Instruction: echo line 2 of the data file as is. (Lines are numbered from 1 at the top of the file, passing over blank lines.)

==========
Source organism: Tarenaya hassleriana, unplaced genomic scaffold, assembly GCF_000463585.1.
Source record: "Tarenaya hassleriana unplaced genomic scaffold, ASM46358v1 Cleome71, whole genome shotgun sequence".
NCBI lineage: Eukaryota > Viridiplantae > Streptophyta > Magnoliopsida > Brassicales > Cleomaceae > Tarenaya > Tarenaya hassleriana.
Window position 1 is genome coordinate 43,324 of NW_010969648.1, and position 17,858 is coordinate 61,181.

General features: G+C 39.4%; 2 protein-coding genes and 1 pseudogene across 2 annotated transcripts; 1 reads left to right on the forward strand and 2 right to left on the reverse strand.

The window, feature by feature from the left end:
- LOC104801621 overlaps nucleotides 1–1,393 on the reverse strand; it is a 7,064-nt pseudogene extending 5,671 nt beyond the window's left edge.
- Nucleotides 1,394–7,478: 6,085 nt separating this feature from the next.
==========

Source record: "Tarenaya hassleriana unplaced genomic scaffold, ASM46358v1 Cleome71, whole genome shotgun sequence".